Int'l Ass'n of Firefighters Local Union No. 279 v. City of Cheyenne

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Justia Opinion Summary

When the Union and the City entered into negotiations regarding the 2012-2013 wages and other employment terms for the City's fire department members, the City included in its negotiating team the mayor, one city council member, and other members of the City's administration and staff. The Union eventually filed a declaratory judgment seeking a ruling that a quorum of the city council was required to negotiate with the Union, the City could not unilaterally decide to conduct the negotiating sessions in public, and the proposals exchanged by the parties were not public records. The district court granted summary judgment declaring that a quorum of the city council was not obligated to participate in the negotiations and that the other two issues were not justiciable. The Supreme Court reversed in part and affirmed in part, holding that the statutes mandate a quorum of the city council to negotiate with the Union and that the other two issues were not justiciable.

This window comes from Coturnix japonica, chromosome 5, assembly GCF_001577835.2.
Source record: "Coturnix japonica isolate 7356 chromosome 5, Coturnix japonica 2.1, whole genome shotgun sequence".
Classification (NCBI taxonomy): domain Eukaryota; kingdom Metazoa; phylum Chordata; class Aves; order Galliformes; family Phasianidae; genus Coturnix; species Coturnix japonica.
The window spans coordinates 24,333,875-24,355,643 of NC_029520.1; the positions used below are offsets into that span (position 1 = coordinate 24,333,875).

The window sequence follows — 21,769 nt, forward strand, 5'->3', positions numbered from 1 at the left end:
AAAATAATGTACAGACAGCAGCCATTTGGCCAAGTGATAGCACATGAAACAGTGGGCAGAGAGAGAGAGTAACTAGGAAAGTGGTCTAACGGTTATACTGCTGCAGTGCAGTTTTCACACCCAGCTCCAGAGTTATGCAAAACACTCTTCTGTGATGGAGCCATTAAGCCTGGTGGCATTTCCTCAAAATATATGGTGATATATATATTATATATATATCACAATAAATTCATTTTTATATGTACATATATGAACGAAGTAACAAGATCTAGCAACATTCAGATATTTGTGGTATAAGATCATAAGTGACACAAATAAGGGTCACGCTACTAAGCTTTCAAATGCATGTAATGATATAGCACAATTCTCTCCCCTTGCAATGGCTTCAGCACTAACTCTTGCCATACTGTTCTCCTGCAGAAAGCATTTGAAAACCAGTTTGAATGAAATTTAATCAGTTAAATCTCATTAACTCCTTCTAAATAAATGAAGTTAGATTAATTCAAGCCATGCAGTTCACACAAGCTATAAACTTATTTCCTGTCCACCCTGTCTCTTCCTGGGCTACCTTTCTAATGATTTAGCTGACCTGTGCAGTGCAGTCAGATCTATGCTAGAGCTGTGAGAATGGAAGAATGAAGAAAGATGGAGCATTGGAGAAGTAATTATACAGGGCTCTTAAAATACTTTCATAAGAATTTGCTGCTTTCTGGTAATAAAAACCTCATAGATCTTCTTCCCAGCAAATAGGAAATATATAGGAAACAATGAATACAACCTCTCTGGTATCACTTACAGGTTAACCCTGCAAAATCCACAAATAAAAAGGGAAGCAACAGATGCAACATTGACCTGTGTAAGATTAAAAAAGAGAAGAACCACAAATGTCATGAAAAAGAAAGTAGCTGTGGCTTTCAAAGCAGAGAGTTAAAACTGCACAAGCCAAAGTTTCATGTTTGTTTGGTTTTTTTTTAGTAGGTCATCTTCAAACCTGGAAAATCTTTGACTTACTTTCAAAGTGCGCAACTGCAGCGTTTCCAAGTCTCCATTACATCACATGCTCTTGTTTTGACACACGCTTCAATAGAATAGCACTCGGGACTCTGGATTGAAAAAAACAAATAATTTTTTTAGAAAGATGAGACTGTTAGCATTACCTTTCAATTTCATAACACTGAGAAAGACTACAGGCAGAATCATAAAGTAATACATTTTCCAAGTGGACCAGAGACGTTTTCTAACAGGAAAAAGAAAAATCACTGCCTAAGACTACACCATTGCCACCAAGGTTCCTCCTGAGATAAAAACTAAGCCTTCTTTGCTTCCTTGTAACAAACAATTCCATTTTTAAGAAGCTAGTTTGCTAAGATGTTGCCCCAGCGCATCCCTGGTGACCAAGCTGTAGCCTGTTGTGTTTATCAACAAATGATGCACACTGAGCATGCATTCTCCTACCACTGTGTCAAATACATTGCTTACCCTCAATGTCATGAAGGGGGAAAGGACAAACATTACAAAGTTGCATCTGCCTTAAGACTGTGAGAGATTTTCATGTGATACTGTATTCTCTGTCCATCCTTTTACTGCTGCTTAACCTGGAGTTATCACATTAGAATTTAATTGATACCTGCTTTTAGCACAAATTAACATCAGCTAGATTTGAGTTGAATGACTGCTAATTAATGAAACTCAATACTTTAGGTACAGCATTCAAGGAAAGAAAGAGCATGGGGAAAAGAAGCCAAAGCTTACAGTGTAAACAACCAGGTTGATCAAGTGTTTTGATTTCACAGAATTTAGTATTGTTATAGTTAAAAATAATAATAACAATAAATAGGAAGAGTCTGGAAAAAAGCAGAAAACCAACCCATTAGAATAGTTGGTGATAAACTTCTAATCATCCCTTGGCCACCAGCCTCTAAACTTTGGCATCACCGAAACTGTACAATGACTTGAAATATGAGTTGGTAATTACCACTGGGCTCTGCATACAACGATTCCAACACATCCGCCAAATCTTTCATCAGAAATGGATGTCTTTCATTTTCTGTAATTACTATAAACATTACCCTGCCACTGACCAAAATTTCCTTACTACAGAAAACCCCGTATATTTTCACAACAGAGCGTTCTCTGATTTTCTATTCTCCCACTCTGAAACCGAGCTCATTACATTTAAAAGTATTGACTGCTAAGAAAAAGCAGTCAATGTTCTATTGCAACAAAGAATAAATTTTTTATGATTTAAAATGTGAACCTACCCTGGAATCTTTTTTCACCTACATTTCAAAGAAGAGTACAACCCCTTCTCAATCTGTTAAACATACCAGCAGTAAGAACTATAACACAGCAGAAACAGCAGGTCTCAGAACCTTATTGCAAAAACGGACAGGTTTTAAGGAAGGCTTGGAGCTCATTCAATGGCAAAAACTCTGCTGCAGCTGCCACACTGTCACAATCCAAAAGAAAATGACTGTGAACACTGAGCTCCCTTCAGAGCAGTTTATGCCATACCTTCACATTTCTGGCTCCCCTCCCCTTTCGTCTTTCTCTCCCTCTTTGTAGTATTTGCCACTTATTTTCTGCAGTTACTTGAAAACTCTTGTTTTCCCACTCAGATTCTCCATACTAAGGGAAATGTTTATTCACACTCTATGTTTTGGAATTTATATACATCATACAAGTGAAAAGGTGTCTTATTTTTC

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IN THE SUPREME COURT, STATE OF WYOMING 2013 WY 157 OCTOBER TERM, A.D. 2013 December 20, 2013 INTERNATIONAL ASSOCIATION OF FIREFIGHTERS LOCAL UNION NO. 279, Appellant (Plaintiff), S-13-0038 v. CITY OF CHEYENNE, Appellee (Defendant). Appeal from the District Court of Laramie County The Honorable Thomas T.C. Campbell, Judge Representing Appellant: Julie Nye Tiedeken of McKellar, Tiedeken & Scoggin, LLC, Cheyenne, Wyoming. Representing Appellee: Steven F. Freudenthal of Freudenthal & Bonds, P.C., Cheyenne, Wyoming. Before KITE, C.J., and HILL, VOIGT, DAVIS, JJ., and GOLDEN, J., Ret. NOTICE: This opinion is subject to formal revision before publication in Pacific Reporter Third. Readers are requested to notify the Clerk of the Supreme Court, Supreme Court Building, Cheyenne, Wyoming 82002, of typographical or other formal errors so correction may be made before final publication in the permanent volume. KITE, Chief Justice. [¶1] The International Association of Firefighters Local Union No. 279 (the Union) appeals from the district court s declaratory judgment on issues related to its 2012-2013 collective bargaining session with the City of Cheyenne (the City). The district court ruled on summary judgment that under the statutory definition of corporate authorities, the City could negotiate through either the mayor or any member of the city council and a quorum of the city council was not required to negotiate. The district court also determined there were no justiciable controversies over whether the Public Meetings Act and the Public Records Act applied under the circumstances presented. [¶2] We reverse the district court s decision that the mayor and/or a single city council member are corporate authorities and conclude the statutes mandate a quorum of the city council to negotiate with the Union. We affirm its decision that the other two issues are not justiciable, although our reasoning differs on the public meetings issue. ISSUES [¶3] In its primary brief, the Union presents the following issues on appeal: 1. Was the District Court s declaration that either the mayor or any member of the city council is a corporate authority within the meaning of Wyoming Statute § 27-10-104 in error? 2. Did the District Court err in determining that it did not have jurisdiction to consider whether Wyoming s Public Meetings Act applies to collective bargaining negotiations? 3. Did the District Court err in determining that there was no justiciable controversy on the issue of whether proposals exchanged by the parties during collective bargaining negotiations are public record? 4. Are proposals exchanged by the parties during collective bargaining negotiations public records? The City restates the issues as: A. Under W.S. § 27-10-101(a)(ii), does a mayor and/or city council person constitute a corporate authority authorized to negotiate with the union or is a quorum of the city 1 council the corporate authority that must conduct the negotiations? B. Does the obligation to meet and confer in good faith under W.S. § 27-10-104 impose a blanket rule that negotiations must be conducted in executive session? C. With respect to issues D and E, infra, is the Union seeking an advisory opinion? D. Assuming that a quorum of the city council is required to conduct the negotiations, is it mandatory for the negotiations to be conducted in executive session? E. Assuming that a quorum of the city council is required to conduct the negotiations and the city council properly votes to adjourn to an executive session, are proposals exchanged between the parties public records? FACTS [¶4] The material facts of this case are undisputed. The Union is the exclusive bargaining agent for the members of the Cheyenne fire department, and the City is a city of the first class under Wyoming law. Pursuant to the collective bargaining rules set out in Wyo. Stat. Ann. § 27-10-101 through § 27-10-109 (LexisNexis 2013), the Union and the City typically negotiate the wages and other employment terms for fire department members on an annual basis. [¶5] The Union and the City entered into Ground Rules for their negotiation of the 2012-2013 collective bargaining agreement. The mayor, one city council member, and other members of the City s administration and staff were the City s negotiating team. A dispute arose over whether a quorum of the city council was required to negotiate on behalf of the City. Eventually, the city council adopted a resolution stating that the mayor and a single city council member had the authority to negotiate on its behalf. The City also released to the press the proposals exchanged by the parties during negotiation.1 [¶6] The Union filed a declaratory judgment action seeking a ruling that a quorum of the city council was required to negotiate with the Union; the City could not, in good faith, unilaterally decide to conduct the negotiating sessions in public; and the proposals exchanged by the parties were not public records. Both parties filed motions for 1 Cheyenne Newspapers, Inc. filed a motion to intervene in the matter, and the Union resisted the motion. The district court denied the motion to intervene, but that ruling is not contested on appeal. 2 summary judgment. After a hearing, the district court granted summary judgment declaring the City could be represented by the mayor and one other council member during the negotiations and a quorum of the city council was not obligated to participate. It ruled that it did not have jurisdiction to consider whether or not the negotiations should be open to the public because a quorum of the city council was not required to participate and, therefore, the Public Meetings Act did not apply. The district court also concluded the issue of whether the proposals were public records was not justiciable because it was not based upon a current dispute. [¶7] The Union appealed. STANDARD OF REVIEW [¶8] W.R.C.P. 56(c) governs summary judgments: The judgment sought shall be rendered forthwith if the pleadings, depositions, answers to interrogatories, and admissions on file, together with the affidavits, if any, show that there is no genuine issue as to any material fact and that the moving party is entitled to a judgment as a matter of law. Our standard of review for a summary judgment decision is de novo, and we use the same materials and follow the same standards as the district court. Michael s Constr., Inc. v. American Nat l Bank, 2012 WY 76, ¶ 8, 278 P.3d 701, 703-04 (Wyo. 2012); Grynberg v. L & R Exploration Venture, 2011 WY 134, ¶ 16, 261 P.3d 731, 736 (Wyo. 2011). The de novo standard of review also applies to the legal exercise of interpreting statutory language. Western Wyo. Constr. Co v. Board of County Comm rs of Sublette County, 2013 WY 63, ¶¶ 10, 15, 301 P.3d 512, 514-16 (Wyo. 2013); Vogel v. Onyx Acceptance Corp., 2011 WY 163, ¶ 21, 267 P.3d 1057, 1063 (Wyo. 2011). Likewise, jurisdictional issues regarding the justiciability of a declaratory judgment action are questions of law subject to de novo review. See William F. West Ranch, LLC v. Tyrrell, 2009 WY 62, ¶ 9, 206 P.3d 722, 726 (Wyo. 2009). DISCUSSION 1. Corporate Authority [¶9] A municipality s powers are prescribed entirely by statute. Coffinberry v. Town of Thermopolis, 2008 WY 43, ¶ 5, 183 P.3d 1136, 1138 (Wyo. 2008). When interpreting statutory language, [our] paramount consideration is to determine the legislature s intent, which must be ascertained initially and 3 primarily from the words used in the statute. We look first to the plain and ordinary meaning of the words to determine if the statute is ambiguous. A statute is clear and unambiguous if its wording is such that reasonable persons are able to agree on its meaning with consistency and predictability. Conversely, a statute is ambiguous if it is found to be vague or uncertain and subject to varying interpretations. Office of State Lands and Invs. v. Mule Shoe Ranch, Inc., 2011 WY 68, ¶ 13, 252 P.3d 951, 954 55 (Wyo. 2011), quoting Dorr v. Smith, Keller & Assoc., 2010 WY 120, ¶ 11, 238 P.3d 549, 552 (Wyo. 2010). See also Vogel, ¶ 21, 267 P.3d at 1063. The court determines whether a statute is clear or ambiguous as a matter of law. Office of State Lands, ¶ 13, 252 P.3d at 955. In arriving at the meaning of a statutory provision, all statutes relating to the same subject or having the same general purpose must be considered and construed in harmony. Mountain Cement Co. v. South of Laramie Water & Sewer Dist., 2011 WY 81, ¶ 13, 255 P.3d 881, 885 (Wyo. 2011). [¶10] Wyo. Stat. Ann. §§ 27-10-101 et seq. provides for collective bargaining between municipalities and firefighters. Section 27-10-104 states: It shall be the obligation of the city, town or county, through its corporate authorities, to meet and confer in good faith with the representative or representatives of the [firefighters ] bargaining agent within ten (10) days after receipt of written notice from said bargaining agent of the request for a meeting for collective bargaining purposes. This obligation shall include the duty to cause any agreement resulting from negotiations to be reduced to a written contract, provided that no such contract shall exceed the term of two (2) years. The term corporate authorities is defined at § 27-10-101(a)(ii) as the council, commission or other proper officials of any city, town or county, whose duty or duties it is to establish wages, salaries, rates of pay, working conditions, and other conditions of employment of fire fighters. [¶11] The district court determined that the mayor or a city councilman satisfied the corporate authorities requirement of § 27-10-104. The Union claims the mayor and/or a single councilman were not corporate authorities under the statute because they could not, by themselves, establish wages, salaries, rates of pay, working conditions or other conditions of employment for the firefighters. Instead, the Union argues, a quorum of the city council was required to negotiate. 4 [¶12] The City counters that the district court correctly ruled the mayor and one councilman met the corporate authorities requirement according to our decision in City of Casper v. Int l Assoc. of Firefighters, Local 904, 713 P.2d 1187 (Wyo. 1986). In Casper, we held that three employees of the City of Casper, including the personnel director, the chief of the fire department and an administrative analyst, were not corporate authorities who could negotiate a collective bargaining agreement with the firefighters. Id. at 1189-90. Quoting an earlier case, Nation v. State ex rel. Fire Fighters Local 279, I.A.F.F., 518 P.2d 931, 933 (Wyo. 1974), we stated: * * * [T]he term corporate authorities, as used in statutes such as we are concerned with, means those municipal officers who are either directly elected by the inhabitants of the municipality or are appointed in some mode to which they [the inhabitants] have given their consent. * * * (Emphasis and bracketed material in original. Footnote omitted.) Casper, 713 P.2d at 1190. Thus, city employees who were neither elected nor appointed in a manner to which the inhabitants of a municipality had given their consent did not meet the definition of corporate authorities. We also recognized that the definition of corporate authorities includes a second requirement the person or persons have the duty to establish wages, salaries, rates of pay, working conditions and other conditions of employment for fire fighters. Section 27-10-101(a)(ii). Under the circumstances of that case, where the City of Casper was governed by Wyo. Stat. Ann. § 15-4-202 (LexisNexis 2013), only the city manager and the city council had the authority to take action on employee salaries. Casper, 713 P.2d at 1190. [¶13] The portions of the Casper decision emphasized by the City and the district court in this case stated: It may be time consuming and perhaps distasteful for a mayor, councilman, city manager or county commissioner to be present and direct negotiations with the bargaining agent of the fire fighters. . . . . The legislature has mandated that negotiations with representatives of the bargaining agent of the fire fighters be by the corporate authorities of the city, town or county; i.e., by the mayor, city manager, or members of the council of a city or town, and by the county commissioners of a county. Id. at 1190. The City s reliance on these isolated statements ignores the actual holding of the Casper case. Although the mayor . . . or members of the council of a city were listed as potential corporate authorities, we looked at the governing process for the City 5 of Casper in deciding who met the two requirements for corporate authorities, i.e., elected or correctly appointed and having the duty to set wages, etc. The same analysis is necessary here. [¶14] The parties agree that the City of Cheyenne is a city of the first class. See Wyo. Stat. Ann. § 15-3-101 through § 15-3-403 (LexisNexis 2013). The City uses the standard method of governance for cities of the first class which involves a governing body and mayor. Id. The term governing body is defined at § 15-1-101(a)(vi) as the council or commission constituting the elected legislative body of any city or town including the mayor who is the presiding officer. The city council and mayor are elected, and, therefore, meet the first requirement of the corporate authorities definition. [¶15] With regard to the second requirement the duty to set wages, working conditions, etc. for firefighters Wyo. Stat. Ann. § 15-5-106(a) (LexisNexis 2013) states [t]he governing body shall . . . establish uniform working hours and wages for all employees of fire and police departments. Considering § 15-5-106(a) together with § 15-1-101(a)(vi), the statutory language clearly states the governing body, made up of the city council with the mayor as the presiding officer, has the duty to set the wages, working conditions, etc. of the firefighters. The statute does not state that the mayor or a single council member have the requisite wage setting authority. Therefore, under § 2710-104, the only party that meets both requirements of the corporate authorities definition is the city council and it is the proper party to negotiate with the firefighters. [¶16] The City argues that it is sufficient if the city council appoints a committee or negotiating team which includes the mayor and a council member to negotiate and then reserves the final decision for itself. The City may take action at public meetings with a quorum of the council members in attendance. See Wyo. Stat. Ann. §16-4-402 and § 164-403 (LexisNexis 2013). Wyo. Stat. Ann. § 15-1-105 (LexisNexis 2013) sets a quorum as a majority of all the qualified members of the governing body. While it may be common for city councils to appoint committees or teams to work on various issues and then take action at a public meeting, the legislature has specifically stated that the corporate authority, defined as the governing body which is the city council, must meet and confer in good faith with the firefighters in collective bargaining sessions. Section 27-10-104. This statutory language clearly and unambiguously requires the city council, of which the mayor is the presiding officer, to negotiate with the firefighters. The legislative intent is further confirmed later in that statutory section when it states that the obligation to meet and confer shall include the duty to cause any agreement resulting from negotiations to be reduced to a written contract . . . Id. It is possible to guarantee that the negotiated agreement will be finalized by reducing it to written contract only if the party with authority to bind the City, a quorum of the city council, is actually doing the negotiating. 6 [¶17] We recognize it may be burdensome for a quorum of the city council to engage in negotiations on an annual basis. See Casper, 713 P.2d at 1190. Nevertheless, as we stated in Nation, 518 P.2d at 933: It is a cardinal principle of municipal law that a city has only those powers which are expressly granted to it by the legislature or the constitution, or which are necessarily implied from such powers as are granted. A corollary is that a city official has only such powers as are expressly granted to the official by the legislature, or are necessarily implied from those powers which are granted. (footnotes omitted). See also Coffinberry, ¶ 5, 183 P.3d at 1138. Even though the statutory requirements for negotiating may be time consuming and perhaps distasteful, the legislative mandate is compulsory and must be obeyed. Casper, 713 P.2d at 1190. Courts are not in a position to alter or encroach upon the legislature s directives. The City s remedy is with the legislative branch of government.2 Id. 2. Jurisdiction/Justiciability [¶18] The district court ruled that it did not have jurisdiction over the other two issues raised in this declaratory judgment action because they did not present justiciable controversies. The other claims were: 1) whether the City was required to negotiate with the Union in private; and 2) whether the proposals exchanged by the parties during the negotiation were public records subject to disclosure. The district court explained its decision as follows: 1. The parties next raise issues concerning the application of the Wyoming Public Meetings Act. Having determined that a quorum of the city council is not required to negotiate, this Court determines that it does not have jurisdiction to consider these issues. 2. The Wyoming Public Meetings Act only applies to meetings, which are defined as an assembly of at least a quorum of the governing body. Wyo. Stat. Ann. §16-4402(a)(iii). This Court cannot adjudicate hypothetical 2 The City includes, in its brief, statistics regarding the number of Cheyenne city council members who have other full time jobs and how other Wyoming cities negotiate with firefighters. We note that the underlying documents substantiating these claims were not included in the appellate record because they were not designated by either party. See W.R.A.P. 3.05 (setting forth the requirements for designation of appellate record). In any event, whether the burden is onerous or other cities are negotiating in certain ways is irrelevant because the statutes are mandatory. 7 issues or render advisory opinions. Voss v. Goodman, 2009 WY 40, ¶ 7, 203 P.3d 415, 418 (Wyo. 2009). 3. Finally, the parties seek a declaration concerning whether the proposals exchanged between the respective negotiating teams are public records subject to disclosure pursuant to the Wyoming Public Records Act. The Plaintiff argues that the proposals are confidential and therefore do not fit within the definition of public record[s] emphasizing [its] belief that negotiation cannot occur in good faith if the proposals are subject to public disclosure. The Defendant asserts such proposals are a public record for which no exceptions contained in the Public Records Act apply. 4. On this issue there is no justiciable controversy concerning an interpretation of the Wyoming Public Records Act. There are no current facts to support a dispute between the parties; instead they rely on facts from the 2012 negotiations. The Court s judgment could not operate effectively because there is not enough information concerning the nature of the proposals that would be exchanged. As a result no appropriate analysis of the issues as they relate to the Public Records Act can be conducted. Any ruling would instead be purely political or academic. Plaintiff further attempts to couch this dispute as whether the negotiations will be in good faith. The Court cannot interpret the meaning of good faith or the public records act based on what the parties perceive will happen during their upcoming negotiations. [¶19] The Uniform Declaratory Judgments Act, Wyo. Stat. Ann. § 1-37-101 through § 1-37-115 (LexisNexis 2013) (UDJA), governs declaratory judgment actions. Section 1 37 102 states: Courts of record within their respective jurisdictions may declare rights, status and other legal relations whether or not further relief is or could be claimed. Section 1-37-114 emphasizes that the act is remedial with the purpose of settling and affording relief from uncertainty about legal relations. [¶20] Section 1-37-103 sets forth the basic parameters of the act: Any person interested under a deed, will, written contract or other writings constituting a contract, or whose rights, status or other legal relations are affected by the Wyoming 8 constitution or by a statute, municipal ordinance, contract or franchise, may have any question of construction or validity arising under the instrument determined and obtain a declaration of rights, status or other legal relations. In order for a court to have jurisdiction under the UDJA, the right to be declared must fall within the scope of the act and the plaintiff must be an interested person. West, ¶ 11, 206 P.3d 726-27, citing Cox v. City of Cheyenne, 2003 WY 146, ¶ 8, 79 P.3d 500, 505 (Wyo. 2003). [¶21] The requirement of an interest captures the basic doctrine that there must be a justiciable controversy before relief will be granted. Barber v. City of Douglas, 931 P.2d 948, 951 (Wyo. 1997). A justiciable controversy is broadly defined as a dispute fit for judicial resolution, and includes the concepts of standing, ripeness and mootness. Reiman Corp. v. City or Cheyenne, 838 P.2d 1182, 1186 (Wyo. 1992). [¶22] Wyoming uses a four-part test to determine whether a justiciable declaratory judgment action exists. 1. The parties have existing and genuine, as distinguished from theoretical, rights or interests. 2. The controversy must be one upon which the judgment of the court may effectively operate, as distinguished from a debate or argument evoking a purely political, administrative, philosophical or academic conclusion. 3. It must be a controversy the judicial determination of which will have the force and effect of a final judgment in law or decree in equity upon the rights, status or other legal relationships of one or more of the real parties in interest, or, wanting these qualities to be of such great and overriding public moment as to constitute the legal equivalent of all of them. 4. The proceedings must be genuinely adversary in character and not a mere disputation, but advanced with sufficient militancy to engender a thorough research and analysis of the major issues. Cox, ¶ 10, 79 P.3d at 505, quoting Reiman, 838 P.2d at 1186. See also Brimmer v. Thomson, 521 P.2d 574, 578 (Wyo. 1974). 9 [¶23] [T]he Declaratory Judgments Act gives the courts no power to determine future rights or anticipated disputes or controversies. West, ¶ 13, 206 P.3d at 727, quoting White v. Board of Land Comm rs, 595 P.2d 76, 79 (Wyo. 1979). The controversy must, instead, be existing and genuine in order for the court to have jurisdiction to render a declaratory judgment. Id. We do not decide a declaratory judgment action that is simply a request for legal advice and opinion. White, 595 P.2d at 80. We cannot decide or declare the rights or status of parties upon a state of facts which is future, contingent, and uncertain. Anderson v. Wyo. Dev. Co., 154 P.2d 318, 341 (Wyo. 1944), quoting Tanner v. Boynton Lumber Co., 129 A. 617, 619 (N.J. 1925). [¶24] Wyoming s Public Meetings Act, Wyo. Stat. Ann. § 16-4-401 through § 16-14408 (LexisNexis 2013) states that the agencies of Wyoming exist to conduct public business and deliberations and actions should generally be taken openly. Section 16-4401. The term agency includes municipalities. Section 16-4-402(a)(ii). Under § 16-4403, meetings of the governing body of an agency are public meetings, open to the public at all times, except as otherwise provided. A meeting is defined as an assembly by at least a quorum of the governing body of an agency . . . . Section 16-4402(a)(iii). Section 16-4-405(a)(x) provides that [a] governing body of an agency may hold executive sessions not open to the public . . . [t]o consider accepting or tendering offers concerning wages, salaries, benefits and terms of employment during all negotiations. [¶25] After ruling that a quorum of the city council did not have to negotiate, the district court further ruled the public meetings requirements did not apply so there was no justiciable controversy. We have concluded that a quorum of the city council must negotiate with the Union; consequently, their negotiations will be governed by the public meetings requirements. The Union claims, therefore, the issue is justiciable and we should rule that, as a matter of good faith, the City must negotiate in executive session if the Union does not agree to public negotiations. The Union cites a number of cases from other jurisdictions holding that good faith requires the governing body to negotiate in private if the Union refuses to agree to public negotiations. The City counters that the issue is theoretical, and, in any event, § 16-4-405(a)(x) uses the discretionary language may, giving it discretion to decide whether to negotiate in executive session or not. It also claims the majority of recent decisions from other jurisdictions have refused to adopt a per se rule that collective bargaining must be done in executive session. [¶26] Given a quorum of the city council has not yet negotiated with the Union, the City has not had the opportunity to decide whether or not to adjourn into executive session. The Union does not assert that the City actually failed to act in good faith and any decision we render on the matter will be wholly advisory. Moreover, the parties apparently did negotiate in private during the 2012 negotiations, making this issue even more theoretical. The issue is not justiciable at this time. 10 [¶27] The Union also argues that the issue of the public nature of the proposals exchanged by the parties during negotiations is justiciable. The City apparently released the proposals involved in the 2012 negotiations to the press, and the Union claims this was a violation of the public meetings and public records statutes. At the time the City released the 2012 proposals to the press, Wyo. Stat. Ann. § 16-4-201(a)(v)3 stated: (v) Public records when not otherwise specified includes the original and copies of any paper, correspondence, form, book, photograph, photostat, film, microfilm, sound recording, map drawing or other document, regardless of physical form or characteristics that have been made by the state of Wyoming and any counties, municipalities and political subdivisions thereof and by any agencies of the state, counties, municipalities and political subdivisions thereof, or received by them in connection with the transaction of public business, except those privileged or confidential by law[.] [¶28] Wyo. Stat. Ann § 16-4-202(a) states: All public records shall be open for inspection by any person at reasonable times . . . except as provided in this act or as otherwise provided by law . . . . The Union argues that the proposals were not public records because they were privileged or confidential by law under the executive session exception to the public meetings act. Section 16-4-405(b) states: (b) Minutes shall be maintained of any executive session. Except for those parts of minutes of an executive session reflecting a members objection to the executive session as being in violation of this act, minutes and proceedings of executive sessions shall be confidential and produced only in response to a valid court order. 3 Section 16-4-201(a)(v) (LexisNexis 2013) currently states: (v) Public records when not otherwise specified includes any information in a physical form created, accepted, or obtained by the state or any agency, institution or political subdivision of the state in furtherance of its official function and transaction of public business which is not privileged or confidential by law. Without limiting the foregoing, the term public records includes any written communication or other information, whether in paper, electronic, or other physical form, received by the state or any agency, institution or political subdivision of the state in furtherance of the transaction of public business of the state or agency, institution or political subdivision of the state, whether at a meeting or outside a meeting[.] 11 According to the Union, the proposals are exempt as part of the proceedings of the executive session. [¶29] The Union is requesting legal advice and opinion. As we stated earlier, a quorum of the city council has not yet negotiated with the Union in a public meeting and there has been no executive session, so there is no basis to determine whether the proposals were covered under the exemption or not. Furthermore, the proposals have already been released to the press. In other words, the proverbial horse is already out of the barn, and any decision we would render would not have any force or effect on an actual controversy. [¶30] Reversed in part and affirmed in part. 12